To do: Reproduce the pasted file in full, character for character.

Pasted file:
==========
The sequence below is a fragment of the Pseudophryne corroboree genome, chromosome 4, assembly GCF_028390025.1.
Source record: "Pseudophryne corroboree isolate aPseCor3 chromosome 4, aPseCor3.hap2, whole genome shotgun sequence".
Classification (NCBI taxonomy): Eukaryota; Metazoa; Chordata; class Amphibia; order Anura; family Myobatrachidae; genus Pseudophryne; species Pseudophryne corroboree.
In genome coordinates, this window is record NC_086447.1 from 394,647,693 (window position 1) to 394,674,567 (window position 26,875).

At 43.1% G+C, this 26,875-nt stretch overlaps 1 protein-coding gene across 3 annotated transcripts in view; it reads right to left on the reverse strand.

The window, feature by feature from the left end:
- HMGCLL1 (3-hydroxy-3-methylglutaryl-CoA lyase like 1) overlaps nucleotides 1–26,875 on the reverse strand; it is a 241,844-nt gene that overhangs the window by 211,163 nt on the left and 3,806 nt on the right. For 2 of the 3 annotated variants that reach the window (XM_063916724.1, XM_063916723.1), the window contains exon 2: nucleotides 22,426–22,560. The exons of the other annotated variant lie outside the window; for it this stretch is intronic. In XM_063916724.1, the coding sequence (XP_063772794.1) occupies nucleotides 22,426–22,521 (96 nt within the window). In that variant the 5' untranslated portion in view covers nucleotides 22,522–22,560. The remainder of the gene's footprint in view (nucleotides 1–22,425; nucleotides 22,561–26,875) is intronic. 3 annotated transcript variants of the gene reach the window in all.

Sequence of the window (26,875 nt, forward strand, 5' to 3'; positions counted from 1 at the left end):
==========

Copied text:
The sequence below is a fragment of the Pseudophryne corroboree genome, chromosome 4, assembly GCF_028390025.1.
Source record: "Pseudophryne corroboree isolate aPseCor3 chromosome 4, aPseCor3.hap2, whole genome shotgun sequence".
Classification (NCBI taxonomy): Eukaryota; Metazoa; Chordata; class Amphibia; order Anura; family Myobatrachidae; genus Pseudophryne; species Pseudophryne corroboree.
In genome coordinates, this window is record NC_086447.1 from 394,647,693 (window position 1) to 394,674,567 (window position 26,875).

At 43.1% G+C, this 26,875-nt stretch overlaps 1 protein-coding gene across 3 annotated transcripts in view; it reads right to left on the reverse strand.

The window, feature by feature from the left end:
- HMGCLL1 (3-hydroxy-3-methylglutaryl-CoA lyase like 1) overlaps nucleotides 1–26,875 on the reverse strand; it is a 241,844-nt gene that overhangs the window by 211,163 nt on the left and 3,806 nt on the right. For 2 of the 3 annotated variants that reach the window (XM_063916724.1, XM_063916723.1), the window contains exon 2: nucleotides 22,426–22,560. The exons of the other annotated variant lie outside the window; for it this stretch is intronic. In XM_063916724.1, the coding sequence (XP_063772794.1) occupies nucleotides 22,426–22,521 (96 nt within the window). In that variant the 5' untranslated portion in view covers nucleotides 22,522–22,560. The remainder of the gene's footprint in view (nucleotides 1–22,425; nucleotides 22,561–26,875) is intronic. 3 annotated transcript variants of the gene reach the window in all.

Sequence of the window (26,875 nt, forward strand, 5' to 3'; positions counted from 1 at the left end):